With all due consideration to the Predator 8 tablet and G3 and G6 desktops, Acer’s biggest IFA 2015 product was the Predator 17, figuratively speaking. A glance is all it takes to discern that this laptop was built for serious gaming, and turning heads.
To that end, the Predator 17, and smaller Predator 15, could be criticized for lacking originality, given that their design is reminiscent of other gaming laptops (especially those by its biggest rival, Asus). However, a clichéd design with aggressive lines and a ‘warrior’ logo and logo font are likely what PC gamers want. Apart from crude lines and matte black body with plastic materials, the Predator 17 seems to have a premium finish, complete with a dark red and illuminated keyboard.
Still, Acer made an effort to include some practicality in the design. The Predator 17 sports several features gamers will find enticing, no matter how secondary them may seem to the average user. The device comes with cunningly-placed macro keys lined in a column, left of the classic keyboard section, near the WASD key group. Similarly, the notebook also comes with a huge touchpad (even though its response precision to finger swipes and pressure seemed average in our quick testing), which has a lock-key along the upper right edge, intended for switching it on and off. This is useful for many gamers during which an accidental touchpad tap could mess up a session.
The rest of the keyboard is praiseworthy. Not only is this one of the better constructed gaming laptop keyboards we’ve recently seen, but thanks to the key arrangement, the shape of the keys, their distance and their depth, it’s one of the most comfortable keyboards in general. That’s easy enough to include on a large 17-inch laptop, but Acer offers nearly identical typing experience on the 15-inch Predator 15.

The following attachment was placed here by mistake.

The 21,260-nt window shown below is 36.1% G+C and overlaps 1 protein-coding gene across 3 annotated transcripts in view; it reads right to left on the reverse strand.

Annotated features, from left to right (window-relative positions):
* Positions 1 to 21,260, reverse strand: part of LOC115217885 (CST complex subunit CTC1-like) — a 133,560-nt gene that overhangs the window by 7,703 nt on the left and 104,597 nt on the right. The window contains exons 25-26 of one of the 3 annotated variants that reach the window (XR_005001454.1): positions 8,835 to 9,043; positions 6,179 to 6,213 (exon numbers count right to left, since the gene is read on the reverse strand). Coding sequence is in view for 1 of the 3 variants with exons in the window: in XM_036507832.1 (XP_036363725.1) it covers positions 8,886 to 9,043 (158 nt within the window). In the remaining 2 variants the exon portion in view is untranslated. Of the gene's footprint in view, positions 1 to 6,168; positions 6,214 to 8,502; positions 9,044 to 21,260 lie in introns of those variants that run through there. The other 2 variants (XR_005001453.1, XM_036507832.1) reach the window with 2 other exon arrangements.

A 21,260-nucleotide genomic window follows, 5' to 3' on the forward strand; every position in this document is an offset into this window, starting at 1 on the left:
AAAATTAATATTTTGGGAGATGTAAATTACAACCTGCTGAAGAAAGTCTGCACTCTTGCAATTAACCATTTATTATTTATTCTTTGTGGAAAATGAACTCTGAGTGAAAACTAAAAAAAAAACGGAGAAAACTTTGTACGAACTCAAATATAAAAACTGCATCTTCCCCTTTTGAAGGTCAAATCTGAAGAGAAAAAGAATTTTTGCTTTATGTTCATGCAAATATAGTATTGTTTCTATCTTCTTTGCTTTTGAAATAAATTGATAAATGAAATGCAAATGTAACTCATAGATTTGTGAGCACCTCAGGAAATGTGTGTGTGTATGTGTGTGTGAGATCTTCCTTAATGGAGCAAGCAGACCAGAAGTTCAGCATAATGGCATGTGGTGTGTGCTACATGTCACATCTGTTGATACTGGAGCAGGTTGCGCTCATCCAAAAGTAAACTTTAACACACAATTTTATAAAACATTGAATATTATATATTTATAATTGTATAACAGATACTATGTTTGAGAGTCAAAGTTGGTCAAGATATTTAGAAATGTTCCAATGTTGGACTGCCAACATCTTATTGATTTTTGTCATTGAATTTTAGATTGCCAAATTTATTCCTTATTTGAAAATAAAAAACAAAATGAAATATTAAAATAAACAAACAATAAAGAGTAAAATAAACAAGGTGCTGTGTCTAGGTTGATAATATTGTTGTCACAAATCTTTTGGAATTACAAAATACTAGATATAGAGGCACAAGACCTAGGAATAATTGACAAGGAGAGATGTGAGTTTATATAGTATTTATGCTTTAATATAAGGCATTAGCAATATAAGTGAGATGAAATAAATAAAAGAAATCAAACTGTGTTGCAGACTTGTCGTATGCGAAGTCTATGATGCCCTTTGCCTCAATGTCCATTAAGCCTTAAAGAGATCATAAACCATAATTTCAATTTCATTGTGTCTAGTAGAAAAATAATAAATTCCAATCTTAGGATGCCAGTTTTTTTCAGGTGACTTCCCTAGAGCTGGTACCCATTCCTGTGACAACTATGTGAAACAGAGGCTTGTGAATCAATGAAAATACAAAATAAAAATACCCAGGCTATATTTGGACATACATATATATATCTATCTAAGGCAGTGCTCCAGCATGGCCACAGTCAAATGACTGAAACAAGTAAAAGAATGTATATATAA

The hardware platform does not differ too much from the competition, but Acer does provide solid flexibility for configurations, and is quite powerful at its highest level. To that end, Acer’s gaming flagship is available with sixth-generation quad-core Intel processors, Nvidia GTC 980M graphics, up to 512GB NV/Me/Pcle, up to 64GB of RAM, and a 1080p or 4K display.
In order to somehow distinguish itself from the competition, Acer has played the cooling card with Predator 17. This laptop comes with an AeroBlade fan that is exceptionally slim, and Acer reps at IFA claimed Berlin that it has a much better performance than the previous models. Furthermore, it is possible to replace the optical drive with an optional third fan (two fans are mandatory) for additional cooling, while the entire cooling process can be controlled by a preloaded Acer application.
Such cooling control should boost the laptop’s performance, given that Intel’s Core and Nvidia’s GTX system come with dynamic and automatic overclocking options based solely on temperature (and incoming power). Better cooling should ultimately enable the hardware to operate at maximum speed.
The Acer Predator 17 and Predator 15 are expected to ship in November, starting at $1500 and $1600, respectively.